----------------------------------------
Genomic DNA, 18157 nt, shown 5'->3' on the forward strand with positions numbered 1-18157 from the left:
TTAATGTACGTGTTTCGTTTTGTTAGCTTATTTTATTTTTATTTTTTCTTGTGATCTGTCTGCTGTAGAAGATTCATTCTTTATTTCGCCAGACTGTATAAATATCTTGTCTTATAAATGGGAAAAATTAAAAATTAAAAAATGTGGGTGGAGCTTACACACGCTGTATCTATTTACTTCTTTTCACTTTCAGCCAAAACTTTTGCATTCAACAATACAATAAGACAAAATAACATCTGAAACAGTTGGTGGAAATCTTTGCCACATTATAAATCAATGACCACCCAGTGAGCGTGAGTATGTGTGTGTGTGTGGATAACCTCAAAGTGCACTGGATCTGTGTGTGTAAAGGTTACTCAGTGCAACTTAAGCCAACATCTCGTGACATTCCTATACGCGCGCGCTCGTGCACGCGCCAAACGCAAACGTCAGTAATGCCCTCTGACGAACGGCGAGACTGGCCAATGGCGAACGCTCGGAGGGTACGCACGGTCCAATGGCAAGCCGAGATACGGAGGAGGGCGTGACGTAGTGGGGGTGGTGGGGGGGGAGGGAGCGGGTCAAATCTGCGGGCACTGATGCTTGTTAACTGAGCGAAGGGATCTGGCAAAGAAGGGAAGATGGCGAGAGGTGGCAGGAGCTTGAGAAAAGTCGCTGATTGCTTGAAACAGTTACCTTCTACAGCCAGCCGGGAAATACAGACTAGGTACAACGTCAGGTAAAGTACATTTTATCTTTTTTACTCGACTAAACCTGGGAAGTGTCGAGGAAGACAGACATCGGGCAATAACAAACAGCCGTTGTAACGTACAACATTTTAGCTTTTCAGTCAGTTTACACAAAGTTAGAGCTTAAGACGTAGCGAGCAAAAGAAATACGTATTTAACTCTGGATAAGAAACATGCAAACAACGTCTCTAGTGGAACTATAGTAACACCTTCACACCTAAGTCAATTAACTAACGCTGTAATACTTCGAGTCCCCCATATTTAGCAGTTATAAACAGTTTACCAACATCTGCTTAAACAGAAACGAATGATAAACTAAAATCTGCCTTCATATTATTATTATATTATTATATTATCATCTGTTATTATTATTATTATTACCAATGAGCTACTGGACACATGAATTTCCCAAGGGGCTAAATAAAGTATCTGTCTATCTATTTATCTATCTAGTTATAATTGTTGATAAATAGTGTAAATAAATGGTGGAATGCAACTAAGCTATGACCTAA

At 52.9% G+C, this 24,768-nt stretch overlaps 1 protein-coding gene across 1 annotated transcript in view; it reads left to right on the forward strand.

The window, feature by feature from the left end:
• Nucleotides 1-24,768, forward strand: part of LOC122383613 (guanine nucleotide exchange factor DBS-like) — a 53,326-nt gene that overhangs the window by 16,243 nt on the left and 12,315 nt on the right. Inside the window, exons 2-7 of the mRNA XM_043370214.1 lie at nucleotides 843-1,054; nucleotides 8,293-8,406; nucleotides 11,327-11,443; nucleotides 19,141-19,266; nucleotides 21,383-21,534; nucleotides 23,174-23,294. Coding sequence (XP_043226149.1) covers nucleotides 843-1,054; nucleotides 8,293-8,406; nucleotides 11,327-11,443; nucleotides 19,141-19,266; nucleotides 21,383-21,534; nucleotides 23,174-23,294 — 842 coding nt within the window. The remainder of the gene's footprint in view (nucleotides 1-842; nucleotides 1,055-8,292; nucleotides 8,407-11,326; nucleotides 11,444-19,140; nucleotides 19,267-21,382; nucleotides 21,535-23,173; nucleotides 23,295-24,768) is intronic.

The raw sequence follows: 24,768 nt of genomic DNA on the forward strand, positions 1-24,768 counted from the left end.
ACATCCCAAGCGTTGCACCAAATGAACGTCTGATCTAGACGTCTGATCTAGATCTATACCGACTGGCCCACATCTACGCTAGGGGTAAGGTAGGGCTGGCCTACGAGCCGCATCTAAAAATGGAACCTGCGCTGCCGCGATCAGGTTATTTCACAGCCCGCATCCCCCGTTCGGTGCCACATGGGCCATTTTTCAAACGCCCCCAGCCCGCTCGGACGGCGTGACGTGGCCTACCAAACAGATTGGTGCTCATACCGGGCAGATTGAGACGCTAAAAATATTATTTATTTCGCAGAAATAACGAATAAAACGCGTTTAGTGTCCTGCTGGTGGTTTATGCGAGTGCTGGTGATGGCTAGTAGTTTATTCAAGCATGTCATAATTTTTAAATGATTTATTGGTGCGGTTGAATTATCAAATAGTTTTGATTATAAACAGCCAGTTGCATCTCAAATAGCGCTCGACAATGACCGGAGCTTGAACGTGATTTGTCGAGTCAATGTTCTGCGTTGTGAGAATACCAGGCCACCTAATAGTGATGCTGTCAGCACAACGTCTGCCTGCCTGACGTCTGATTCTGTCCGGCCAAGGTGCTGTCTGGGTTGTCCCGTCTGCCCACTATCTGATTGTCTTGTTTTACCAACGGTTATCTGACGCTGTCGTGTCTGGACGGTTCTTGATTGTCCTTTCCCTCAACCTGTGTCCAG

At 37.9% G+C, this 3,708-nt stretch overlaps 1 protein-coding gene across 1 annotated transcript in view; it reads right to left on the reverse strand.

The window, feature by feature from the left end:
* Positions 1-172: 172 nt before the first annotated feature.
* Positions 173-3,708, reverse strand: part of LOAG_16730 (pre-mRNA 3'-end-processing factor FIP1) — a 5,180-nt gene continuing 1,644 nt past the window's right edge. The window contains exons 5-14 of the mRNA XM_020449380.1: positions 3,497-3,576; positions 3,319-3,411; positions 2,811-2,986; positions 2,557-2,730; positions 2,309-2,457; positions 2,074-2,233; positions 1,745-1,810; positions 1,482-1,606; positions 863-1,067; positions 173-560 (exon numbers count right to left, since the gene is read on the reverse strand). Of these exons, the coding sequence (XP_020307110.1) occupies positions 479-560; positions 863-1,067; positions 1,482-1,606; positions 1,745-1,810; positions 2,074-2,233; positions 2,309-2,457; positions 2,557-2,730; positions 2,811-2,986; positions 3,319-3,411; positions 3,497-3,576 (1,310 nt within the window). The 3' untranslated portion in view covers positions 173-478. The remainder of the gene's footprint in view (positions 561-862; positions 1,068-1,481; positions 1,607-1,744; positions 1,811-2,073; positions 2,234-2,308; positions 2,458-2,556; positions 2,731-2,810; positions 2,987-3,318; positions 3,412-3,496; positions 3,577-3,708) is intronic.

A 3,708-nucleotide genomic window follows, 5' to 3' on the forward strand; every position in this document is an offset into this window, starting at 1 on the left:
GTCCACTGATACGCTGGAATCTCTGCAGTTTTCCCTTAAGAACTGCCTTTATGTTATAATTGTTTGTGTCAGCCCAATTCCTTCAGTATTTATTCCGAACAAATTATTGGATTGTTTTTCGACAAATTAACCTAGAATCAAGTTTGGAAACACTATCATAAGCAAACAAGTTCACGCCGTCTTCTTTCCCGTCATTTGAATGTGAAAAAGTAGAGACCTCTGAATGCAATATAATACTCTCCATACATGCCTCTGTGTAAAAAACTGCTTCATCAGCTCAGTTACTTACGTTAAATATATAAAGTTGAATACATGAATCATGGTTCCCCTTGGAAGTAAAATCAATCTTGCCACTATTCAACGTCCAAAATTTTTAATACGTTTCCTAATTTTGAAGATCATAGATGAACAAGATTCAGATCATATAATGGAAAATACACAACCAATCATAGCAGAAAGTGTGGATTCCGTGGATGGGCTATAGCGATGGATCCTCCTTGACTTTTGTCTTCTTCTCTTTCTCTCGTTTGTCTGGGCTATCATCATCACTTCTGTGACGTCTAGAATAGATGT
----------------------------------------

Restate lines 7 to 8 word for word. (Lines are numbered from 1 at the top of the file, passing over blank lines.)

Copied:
ACATCCCAAGCGTTGCACCAAATGAACGTCTGATCTAGACGTCTGATCTAGATCTATACCGACTGGCCCACATCTACGCTAGGGGTAAGGTAGGGCTGGCCTACGAGCCGCATCTAAAAATGGAACCTGCGCTGCCGCGATCAGGTTATTTCACAGCCCGCATCCCCCGTTCGGTGCCACATGGGCCATTTTTCAAACGCCCCCAGCCCGCTCGGACGGCGTGACGTGGCCTACCAAACAGATTGGTGCTCATACCGGGCAGATTGAGACGCTAAAAATATTATTTATTTCGCAGAAATAACGAATAAAACGCGTTTAGTGTCCTGCTGGTGGTTTATGCGAGTGCTGGTGATGGCTAGTAGTTTATTCAAGCATGTCATAATTTTTAAATGATTTATTGGTGCGGTTGAATTATCAAATAGTTTTGATTATAAACAGCCAGTTGCATCTCAAATAGCGCTCGACAATGACCGGAGCTTGAACGTGATTTGTCGAGTCAATGTTCTGCGTTGTGAGAATACCAGGCCACCTAATAGTGATGCTGTCAGCACAACGTCTGCCTGCCTGACGTCTGATTCTGTCCGGCCAAGGTGCTGTCTGGGTTGTCCCGTCTGCCCACTATCTGATTGTCTTGTTTTACCAACGGTTATCTGACGCTGTCGTGTCTGGACGGTTCTTGATTGTCCTTTCCCTCAACCTGTGTCCAG

At 37.9% G+C, this 3,708-nt stretch overlaps 1 protein-coding gene across 1 annotated transcript in view; it reads right to left on the reverse strand.